Ah, over-stressing, that hallmark of poor acting and poor speaking which allows no potentially emotion-freighted word to pass unhammered. Like a less than able sportsman thrashing away at everything in the hope of hitting something, perpetrators stress, stress, and stress again in the belief that they will thereby increase the impact of what they are saying.
This can, as I have said, be frequently heard during Radio 4 drama. Sample: “You said you wanted to get married“, which is fine as a one-off sentence designed to convey strong emotion and not much else, but when it goes on and on feels a bit like being continually hit over the head with somebody else’s feelings.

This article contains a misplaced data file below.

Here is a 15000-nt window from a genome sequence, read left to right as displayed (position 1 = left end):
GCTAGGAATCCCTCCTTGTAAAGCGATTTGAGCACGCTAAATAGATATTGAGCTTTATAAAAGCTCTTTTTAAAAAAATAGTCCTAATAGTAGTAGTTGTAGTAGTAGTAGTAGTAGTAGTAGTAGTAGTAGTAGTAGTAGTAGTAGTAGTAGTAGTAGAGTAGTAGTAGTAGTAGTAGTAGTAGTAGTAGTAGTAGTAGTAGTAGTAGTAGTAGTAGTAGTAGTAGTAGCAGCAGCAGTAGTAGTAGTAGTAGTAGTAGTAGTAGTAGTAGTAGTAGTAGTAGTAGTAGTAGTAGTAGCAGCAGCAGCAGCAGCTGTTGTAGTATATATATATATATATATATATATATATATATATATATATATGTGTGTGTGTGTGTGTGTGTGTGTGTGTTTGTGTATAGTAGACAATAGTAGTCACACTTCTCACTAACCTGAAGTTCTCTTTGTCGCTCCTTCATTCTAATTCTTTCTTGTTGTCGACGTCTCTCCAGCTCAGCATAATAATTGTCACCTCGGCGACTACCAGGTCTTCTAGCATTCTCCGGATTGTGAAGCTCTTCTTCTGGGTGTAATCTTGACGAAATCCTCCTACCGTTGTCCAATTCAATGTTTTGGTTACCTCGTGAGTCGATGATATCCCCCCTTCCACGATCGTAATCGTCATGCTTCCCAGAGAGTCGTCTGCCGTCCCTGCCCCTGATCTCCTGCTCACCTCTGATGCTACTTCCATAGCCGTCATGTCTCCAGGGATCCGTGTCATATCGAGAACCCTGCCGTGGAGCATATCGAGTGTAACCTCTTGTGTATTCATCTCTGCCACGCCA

It also has the unfortunate effect of obscuring meaning. In the example above, for instance, is it the “said”, the “wanted” or the “married” that is the point? Consider the following: “Why on earth did you think I wanted to get married?” “You said you wanted to get married”; “I’ve never believed in marriage” “You said you wanted to get married”; and “I don’t see why we couldn’t just have lived together” “You said you wanted to get married“. Three different statements, three different responses.
Years ago I did a writing course with Tom Robinson, and he got us to do an exercise where he illustrated the importance of stressing words correctly by getting us to repeat the sentence “I saw you kissing her in the kitchen” aloud eight times, stressing each word in turn. Try it, it’s enlightening.